Canadian artist Curtis Gannon grew up in a small town reading comics; as a child, he would go searching for comics in garage sales and even, he states, thought about becoming a comic book artist himself. He is drawn to the colors, simplicity of line, limited color palette, and, particularly, the innocence of the earlier comics of the 40s, 50s, and 60s, what is called the Golden Age of comic book printing. Gannon explains, “there is something about the comics from that day and age…you always new the good guy was going to win, no one ever really got killed, and there was no cursing. [Comic books] represent a modern mythology that brings larger than life subject matter into the predictability of our everyday life.”
In graduate school, after years of making paintings about comics, Gannon found himself unsatisfied with painting. It was at this juncture that he decided to use comic books as his primary media in order to directly address his concerns about the functionality of comic books.
“By using actual comics to make the pieces, I am able to deconstruct the medium to talk about itself,” Gannon states, “in the process, these pieces still reflect all of the characteristic elements that I love about American action comics: color, movement, dialogue, dramatic story lines, the media, and pop entertainment.”
Gannon is primarily interested in the comic book as a platform for communication, how time an space are organized in a sequential format to lead the reader from page to page. For him, it is not about a specific persona or story, but about the general character of the hero or sidekick and the archetypical plot line of the comic book.
In his Closure and Association Grid series, Gannon cuts out the center of each frame, removing the content and leaving the viewer with the raw elements that make up a comic book sequence: bright primary colors, hints of action, broken dialogue balloons, and the white dividing lines and gutters.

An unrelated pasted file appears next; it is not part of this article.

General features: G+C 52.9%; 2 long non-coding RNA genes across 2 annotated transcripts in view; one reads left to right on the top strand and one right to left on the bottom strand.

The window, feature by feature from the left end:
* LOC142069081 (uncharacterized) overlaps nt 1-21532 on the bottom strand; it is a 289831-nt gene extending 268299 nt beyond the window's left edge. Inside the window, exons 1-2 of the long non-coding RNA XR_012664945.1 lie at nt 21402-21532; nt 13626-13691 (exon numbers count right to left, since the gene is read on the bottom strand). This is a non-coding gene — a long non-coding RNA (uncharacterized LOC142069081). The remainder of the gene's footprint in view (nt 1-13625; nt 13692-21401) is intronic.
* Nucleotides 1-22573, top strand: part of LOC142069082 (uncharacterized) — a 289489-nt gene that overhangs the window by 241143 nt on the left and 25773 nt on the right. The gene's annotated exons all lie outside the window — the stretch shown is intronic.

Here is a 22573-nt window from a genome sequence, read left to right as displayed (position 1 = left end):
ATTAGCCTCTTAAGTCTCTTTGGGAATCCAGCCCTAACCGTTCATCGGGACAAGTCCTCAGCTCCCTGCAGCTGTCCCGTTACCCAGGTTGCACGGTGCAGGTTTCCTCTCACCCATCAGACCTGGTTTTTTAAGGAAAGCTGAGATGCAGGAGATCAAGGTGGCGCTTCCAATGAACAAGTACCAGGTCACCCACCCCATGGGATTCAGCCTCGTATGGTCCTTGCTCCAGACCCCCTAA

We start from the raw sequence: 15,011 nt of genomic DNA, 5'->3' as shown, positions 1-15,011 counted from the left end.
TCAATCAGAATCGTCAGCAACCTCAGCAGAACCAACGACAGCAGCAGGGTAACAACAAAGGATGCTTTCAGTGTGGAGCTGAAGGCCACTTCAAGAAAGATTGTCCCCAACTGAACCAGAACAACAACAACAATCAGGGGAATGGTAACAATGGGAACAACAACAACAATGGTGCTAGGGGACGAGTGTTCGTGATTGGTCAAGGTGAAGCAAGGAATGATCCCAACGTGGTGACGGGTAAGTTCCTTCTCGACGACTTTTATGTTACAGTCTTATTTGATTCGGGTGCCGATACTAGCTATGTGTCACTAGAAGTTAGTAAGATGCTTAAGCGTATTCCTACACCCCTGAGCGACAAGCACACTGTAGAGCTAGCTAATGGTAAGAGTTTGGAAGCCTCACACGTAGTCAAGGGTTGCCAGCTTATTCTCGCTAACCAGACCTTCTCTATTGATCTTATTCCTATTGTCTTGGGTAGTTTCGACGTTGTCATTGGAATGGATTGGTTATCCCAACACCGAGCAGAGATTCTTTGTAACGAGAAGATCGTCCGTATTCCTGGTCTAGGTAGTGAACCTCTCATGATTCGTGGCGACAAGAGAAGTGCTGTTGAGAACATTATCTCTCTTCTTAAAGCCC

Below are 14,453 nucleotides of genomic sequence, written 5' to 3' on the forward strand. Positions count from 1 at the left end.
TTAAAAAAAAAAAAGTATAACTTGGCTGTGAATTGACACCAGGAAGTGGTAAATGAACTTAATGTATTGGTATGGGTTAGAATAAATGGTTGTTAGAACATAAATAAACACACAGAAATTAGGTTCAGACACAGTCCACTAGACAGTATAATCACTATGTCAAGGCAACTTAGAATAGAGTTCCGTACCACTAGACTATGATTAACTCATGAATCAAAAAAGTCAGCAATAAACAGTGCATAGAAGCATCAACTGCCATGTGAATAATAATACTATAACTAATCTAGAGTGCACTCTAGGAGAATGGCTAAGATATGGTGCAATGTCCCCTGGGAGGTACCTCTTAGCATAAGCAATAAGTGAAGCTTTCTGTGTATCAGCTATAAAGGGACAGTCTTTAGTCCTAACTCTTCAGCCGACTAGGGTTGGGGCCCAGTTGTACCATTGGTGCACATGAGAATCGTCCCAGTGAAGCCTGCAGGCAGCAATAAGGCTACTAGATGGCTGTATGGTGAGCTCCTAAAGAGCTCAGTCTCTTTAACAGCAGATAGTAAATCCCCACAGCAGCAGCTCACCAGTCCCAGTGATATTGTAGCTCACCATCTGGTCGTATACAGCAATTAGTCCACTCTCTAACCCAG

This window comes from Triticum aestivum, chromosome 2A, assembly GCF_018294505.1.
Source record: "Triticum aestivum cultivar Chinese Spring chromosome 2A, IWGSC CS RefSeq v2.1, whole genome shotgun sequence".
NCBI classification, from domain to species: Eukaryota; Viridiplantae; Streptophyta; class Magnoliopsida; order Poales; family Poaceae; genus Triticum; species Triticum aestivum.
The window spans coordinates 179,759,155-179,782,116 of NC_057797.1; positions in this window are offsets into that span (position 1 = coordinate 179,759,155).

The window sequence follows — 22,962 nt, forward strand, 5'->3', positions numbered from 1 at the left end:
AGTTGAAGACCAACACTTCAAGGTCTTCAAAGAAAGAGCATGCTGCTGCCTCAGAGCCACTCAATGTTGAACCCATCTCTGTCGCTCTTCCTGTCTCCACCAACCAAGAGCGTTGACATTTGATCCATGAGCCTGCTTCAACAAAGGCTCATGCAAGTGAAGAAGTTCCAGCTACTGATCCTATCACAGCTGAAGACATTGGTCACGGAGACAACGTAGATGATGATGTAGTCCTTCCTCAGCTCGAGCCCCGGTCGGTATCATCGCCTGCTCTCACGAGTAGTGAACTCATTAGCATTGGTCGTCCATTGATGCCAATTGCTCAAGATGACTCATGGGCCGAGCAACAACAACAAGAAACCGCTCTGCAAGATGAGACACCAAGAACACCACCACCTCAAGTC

What amounts to the bones of the comic book are then layered and mounted on translucent Plexiglas, resulting in geometric patterns that seem to float on the wall. Although the pieces recall the essence of comic books, they are dissociated from their original context; we can no longer follow the action from frame to frame, and are left with a complex layering of visual information that neither moves back or forward. “In comics, it’s all still moments with time in between, and the gutters are a very big element in my work. The white lines that separate the panels on a page and from one panel to another, they can be the time of a breadth or they could be a million years…that sense of a perpetual time machine, almost with limitless possibilities between panels, is something that is very attractive to me.”
Gannon’s Plot Weave series, on the other hand, seem to consolidate and, as the title implies, interweave story lines into an action packed, yet indiscernible, narrative. Each Plot Weave is composed of strips cut out from the early cover and splash pages of comic books. These pages were meant to be attractive, and were usually dramatic, beautifully drawn, and full of color. As Gannon explains, “the cover pages were little teases that were meant to make you want to turn that first page.” For the artist, these pieces, evoke childhood memories of simple craft paper projects – an obvious nostalgia that centers around a lifelong interest.
Curtis Gannon graduated from the University of Houston with a bachelor’s degree in Fine Arts, while simultaneously working for the Blaffer Gallery and the Museum of Fine Arts, Houston. He later received a master’s degree in painting from San Diego State University. Gannon’s works have been in numerous exhibits in the United States, including the Lawndale Art Center, Sicardi Gallery, and the Museum of Fine Arts, Houston, as well as Marion Gallery in Panama.Written by Laura Rossi